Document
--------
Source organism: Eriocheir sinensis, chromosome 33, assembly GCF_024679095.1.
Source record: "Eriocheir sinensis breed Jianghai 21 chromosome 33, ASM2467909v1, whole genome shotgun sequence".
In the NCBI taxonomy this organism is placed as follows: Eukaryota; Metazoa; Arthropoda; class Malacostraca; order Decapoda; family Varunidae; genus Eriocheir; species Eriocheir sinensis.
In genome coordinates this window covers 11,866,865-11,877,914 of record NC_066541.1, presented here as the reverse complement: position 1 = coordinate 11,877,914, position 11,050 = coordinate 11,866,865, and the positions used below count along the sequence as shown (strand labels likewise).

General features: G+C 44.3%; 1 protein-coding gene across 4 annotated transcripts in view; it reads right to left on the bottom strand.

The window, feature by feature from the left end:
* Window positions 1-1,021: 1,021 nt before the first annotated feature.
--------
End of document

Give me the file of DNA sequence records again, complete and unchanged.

Source organism: Eriocheir sinensis, chromosome 33, assembly GCF_024679095.1.
Source record: "Eriocheir sinensis breed Jianghai 21 chromosome 33, ASM2467909v1, whole genome shotgun sequence".
In the NCBI taxonomy this organism is placed as follows: Eukaryota; Metazoa; Arthropoda; class Malacostraca; order Decapoda; family Varunidae; genus Eriocheir; species Eriocheir sinensis.
In genome coordinates this window covers 11,866,865-11,877,914 of record NC_066541.1, presented here as the reverse complement: position 1 = coordinate 11,877,914, position 11,050 = coordinate 11,866,865, and the positions used below count along the sequence as shown (strand labels likewise).

General features: G+C 44.3%; 1 protein-coding gene across 4 annotated transcripts in view; it reads right to left on the bottom strand.

The window, feature by feature from the left end:
* Window positions 1-1,021: 1,021 nt before the first annotated feature.